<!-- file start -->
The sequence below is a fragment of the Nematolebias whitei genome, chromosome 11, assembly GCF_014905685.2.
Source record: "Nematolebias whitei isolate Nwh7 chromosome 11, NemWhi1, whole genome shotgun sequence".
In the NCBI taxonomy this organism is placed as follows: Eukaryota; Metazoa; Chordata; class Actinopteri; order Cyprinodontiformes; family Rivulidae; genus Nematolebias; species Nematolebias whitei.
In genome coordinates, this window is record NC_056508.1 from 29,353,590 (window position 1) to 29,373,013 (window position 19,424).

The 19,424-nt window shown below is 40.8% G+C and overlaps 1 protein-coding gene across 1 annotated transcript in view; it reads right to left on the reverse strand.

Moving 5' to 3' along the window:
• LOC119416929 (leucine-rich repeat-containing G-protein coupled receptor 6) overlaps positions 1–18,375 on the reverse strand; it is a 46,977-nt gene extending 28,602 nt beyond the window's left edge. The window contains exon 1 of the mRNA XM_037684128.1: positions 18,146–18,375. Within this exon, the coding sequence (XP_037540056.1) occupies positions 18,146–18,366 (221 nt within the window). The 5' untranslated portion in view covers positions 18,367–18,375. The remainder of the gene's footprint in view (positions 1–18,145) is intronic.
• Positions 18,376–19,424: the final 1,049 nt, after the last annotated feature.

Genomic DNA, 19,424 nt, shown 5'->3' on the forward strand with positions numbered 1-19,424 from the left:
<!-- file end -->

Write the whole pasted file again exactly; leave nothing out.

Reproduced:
The sequence below is a fragment of the Nematolebias whitei genome, chromosome 11, assembly GCF_014905685.2.
Source record: "Nematolebias whitei isolate Nwh7 chromosome 11, NemWhi1, whole genome shotgun sequence".
In the NCBI taxonomy this organism is placed as follows: Eukaryota; Metazoa; Chordata; class Actinopteri; order Cyprinodontiformes; family Rivulidae; genus Nematolebias; species Nematolebias whitei.
In genome coordinates, this window is record NC_056508.1 from 29,353,590 (window position 1) to 29,373,013 (window position 19,424).

The 19,424-nt window shown below is 40.8% G+C and overlaps 1 protein-coding gene across 1 annotated transcript in view; it reads right to left on the reverse strand.

Moving 5' to 3' along the window:
• LOC119416929 (leucine-rich repeat-containing G-protein coupled receptor 6) overlaps positions 1–18,375 on the reverse strand; it is a 46,977-nt gene extending 28,602 nt beyond the window's left edge. The window contains exon 1 of the mRNA XM_037684128.1: positions 18,146–18,375. Within this exon, the coding sequence (XP_037540056.1) occupies positions 18,146–18,366 (221 nt within the window). The 5' untranslated portion in view covers positions 18,367–18,375. The remainder of the gene's footprint in view (positions 1–18,145) is intronic.
• Positions 18,376–19,424: the final 1,049 nt, after the last annotated feature.

Genomic DNA, 19,424 nt, shown 5'->3' on the forward strand with positions numbered 1-19,424 from the left: